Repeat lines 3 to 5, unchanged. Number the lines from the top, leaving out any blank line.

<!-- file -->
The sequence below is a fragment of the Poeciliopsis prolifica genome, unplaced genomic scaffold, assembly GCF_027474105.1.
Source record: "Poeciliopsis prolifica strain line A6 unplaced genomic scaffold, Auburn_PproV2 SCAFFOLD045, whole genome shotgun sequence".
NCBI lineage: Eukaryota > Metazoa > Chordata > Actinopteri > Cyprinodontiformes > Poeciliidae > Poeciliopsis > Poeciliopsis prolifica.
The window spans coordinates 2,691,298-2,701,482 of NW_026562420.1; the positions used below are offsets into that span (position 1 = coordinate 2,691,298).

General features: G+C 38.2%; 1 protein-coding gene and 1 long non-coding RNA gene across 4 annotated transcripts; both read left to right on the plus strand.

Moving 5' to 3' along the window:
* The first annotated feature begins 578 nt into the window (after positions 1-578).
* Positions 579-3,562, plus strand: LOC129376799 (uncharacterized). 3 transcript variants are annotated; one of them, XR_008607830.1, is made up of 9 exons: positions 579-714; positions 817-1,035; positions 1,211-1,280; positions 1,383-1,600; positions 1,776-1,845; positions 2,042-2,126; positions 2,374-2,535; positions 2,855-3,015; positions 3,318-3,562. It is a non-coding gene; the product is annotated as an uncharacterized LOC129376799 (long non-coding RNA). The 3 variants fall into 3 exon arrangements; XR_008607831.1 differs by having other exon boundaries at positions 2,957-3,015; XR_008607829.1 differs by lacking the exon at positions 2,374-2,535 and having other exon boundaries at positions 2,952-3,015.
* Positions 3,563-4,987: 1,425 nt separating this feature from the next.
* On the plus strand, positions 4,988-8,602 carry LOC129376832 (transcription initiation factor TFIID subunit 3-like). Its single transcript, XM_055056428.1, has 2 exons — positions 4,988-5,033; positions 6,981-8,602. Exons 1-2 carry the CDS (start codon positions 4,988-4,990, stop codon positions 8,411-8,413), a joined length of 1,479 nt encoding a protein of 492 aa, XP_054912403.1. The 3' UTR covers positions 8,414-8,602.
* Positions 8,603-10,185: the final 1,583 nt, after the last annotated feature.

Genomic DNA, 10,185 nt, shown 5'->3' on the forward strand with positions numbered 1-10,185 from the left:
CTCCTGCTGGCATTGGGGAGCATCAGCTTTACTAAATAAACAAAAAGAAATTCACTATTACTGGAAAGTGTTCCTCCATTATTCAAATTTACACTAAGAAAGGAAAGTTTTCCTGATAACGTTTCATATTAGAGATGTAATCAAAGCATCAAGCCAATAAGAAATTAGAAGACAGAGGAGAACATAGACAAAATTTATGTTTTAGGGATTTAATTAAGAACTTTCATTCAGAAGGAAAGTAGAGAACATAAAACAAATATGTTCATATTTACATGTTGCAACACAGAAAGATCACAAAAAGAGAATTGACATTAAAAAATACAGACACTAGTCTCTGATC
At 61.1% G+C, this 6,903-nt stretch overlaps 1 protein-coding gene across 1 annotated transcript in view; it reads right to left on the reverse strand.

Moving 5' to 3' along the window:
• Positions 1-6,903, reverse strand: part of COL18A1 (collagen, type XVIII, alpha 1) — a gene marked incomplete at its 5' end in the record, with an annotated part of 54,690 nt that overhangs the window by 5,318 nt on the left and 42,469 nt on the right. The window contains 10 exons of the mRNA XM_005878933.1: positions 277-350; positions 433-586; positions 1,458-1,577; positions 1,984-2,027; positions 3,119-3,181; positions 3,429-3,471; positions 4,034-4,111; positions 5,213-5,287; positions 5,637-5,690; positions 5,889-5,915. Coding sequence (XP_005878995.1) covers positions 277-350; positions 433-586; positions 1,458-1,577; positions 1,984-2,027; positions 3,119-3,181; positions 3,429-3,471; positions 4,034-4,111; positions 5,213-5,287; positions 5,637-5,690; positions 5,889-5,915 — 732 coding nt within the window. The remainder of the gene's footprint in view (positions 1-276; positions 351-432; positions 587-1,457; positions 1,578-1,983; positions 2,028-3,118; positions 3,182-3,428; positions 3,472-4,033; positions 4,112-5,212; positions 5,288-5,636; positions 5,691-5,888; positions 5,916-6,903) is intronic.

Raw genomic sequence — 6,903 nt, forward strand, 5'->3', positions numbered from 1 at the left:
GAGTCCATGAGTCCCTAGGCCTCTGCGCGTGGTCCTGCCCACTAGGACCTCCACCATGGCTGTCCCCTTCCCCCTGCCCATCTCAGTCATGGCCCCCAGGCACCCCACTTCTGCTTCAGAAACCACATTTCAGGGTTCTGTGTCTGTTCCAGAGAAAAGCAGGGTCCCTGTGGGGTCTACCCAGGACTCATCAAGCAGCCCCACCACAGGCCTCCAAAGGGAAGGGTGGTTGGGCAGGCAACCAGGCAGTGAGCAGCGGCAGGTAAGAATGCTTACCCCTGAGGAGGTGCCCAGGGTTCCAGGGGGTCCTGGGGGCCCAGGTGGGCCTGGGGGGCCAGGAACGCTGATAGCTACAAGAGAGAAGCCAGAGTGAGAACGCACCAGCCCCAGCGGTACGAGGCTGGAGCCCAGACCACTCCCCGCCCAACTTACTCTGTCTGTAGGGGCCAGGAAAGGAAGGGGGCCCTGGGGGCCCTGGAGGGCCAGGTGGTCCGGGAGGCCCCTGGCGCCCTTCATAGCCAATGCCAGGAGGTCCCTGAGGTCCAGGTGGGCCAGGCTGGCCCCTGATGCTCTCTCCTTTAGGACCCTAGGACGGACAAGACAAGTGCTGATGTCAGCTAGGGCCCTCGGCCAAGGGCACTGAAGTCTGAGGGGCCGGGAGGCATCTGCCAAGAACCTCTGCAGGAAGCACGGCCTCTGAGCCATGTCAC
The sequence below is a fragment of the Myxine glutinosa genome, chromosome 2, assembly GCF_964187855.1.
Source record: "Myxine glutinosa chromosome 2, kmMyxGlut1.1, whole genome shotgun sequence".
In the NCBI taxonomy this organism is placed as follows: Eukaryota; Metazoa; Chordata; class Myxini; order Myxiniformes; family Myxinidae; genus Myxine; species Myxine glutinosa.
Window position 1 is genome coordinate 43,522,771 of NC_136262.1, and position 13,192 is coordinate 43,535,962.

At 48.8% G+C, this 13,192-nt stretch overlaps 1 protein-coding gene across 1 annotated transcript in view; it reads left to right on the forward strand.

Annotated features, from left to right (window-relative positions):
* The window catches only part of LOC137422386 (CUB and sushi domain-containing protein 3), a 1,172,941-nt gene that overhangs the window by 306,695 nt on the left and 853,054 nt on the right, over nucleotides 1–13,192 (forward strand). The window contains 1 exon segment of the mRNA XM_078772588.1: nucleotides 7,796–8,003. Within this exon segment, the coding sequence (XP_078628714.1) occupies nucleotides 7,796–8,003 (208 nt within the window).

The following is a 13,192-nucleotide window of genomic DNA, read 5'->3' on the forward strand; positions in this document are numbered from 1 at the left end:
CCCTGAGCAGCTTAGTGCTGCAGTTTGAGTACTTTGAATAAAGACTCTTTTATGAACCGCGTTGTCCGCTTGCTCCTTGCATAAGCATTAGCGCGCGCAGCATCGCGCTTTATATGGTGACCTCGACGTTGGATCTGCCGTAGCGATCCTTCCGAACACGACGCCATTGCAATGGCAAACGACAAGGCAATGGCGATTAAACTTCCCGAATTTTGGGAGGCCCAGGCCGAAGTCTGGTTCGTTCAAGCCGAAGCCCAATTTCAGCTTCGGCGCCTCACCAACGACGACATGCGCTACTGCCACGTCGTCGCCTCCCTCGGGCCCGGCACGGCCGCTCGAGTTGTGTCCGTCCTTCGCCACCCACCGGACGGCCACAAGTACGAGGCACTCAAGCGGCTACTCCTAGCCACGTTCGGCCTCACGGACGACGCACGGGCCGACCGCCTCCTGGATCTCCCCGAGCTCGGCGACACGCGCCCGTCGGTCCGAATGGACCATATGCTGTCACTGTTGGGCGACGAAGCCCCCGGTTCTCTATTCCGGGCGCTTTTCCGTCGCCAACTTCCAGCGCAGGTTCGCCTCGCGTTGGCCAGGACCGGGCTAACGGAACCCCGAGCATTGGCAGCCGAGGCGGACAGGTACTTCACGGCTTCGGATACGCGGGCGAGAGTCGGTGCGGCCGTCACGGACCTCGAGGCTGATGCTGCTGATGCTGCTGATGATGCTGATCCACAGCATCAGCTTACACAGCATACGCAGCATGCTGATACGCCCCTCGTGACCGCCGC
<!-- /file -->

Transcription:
NCBI lineage: Eukaryota > Metazoa > Chordata > Actinopteri > Cyprinodontiformes > Poeciliidae > Poeciliopsis > Poeciliopsis prolifica.
The window spans coordinates 2,691,298-2,701,482 of NW_026562420.1; the positions used below are offsets into that span (position 1 = coordinate 2,691,298).

General features: G+C 38.2%; 1 protein-coding gene and 1 long non-coding RNA gene across 4 annotated transcripts; both read left to right on the plus strand.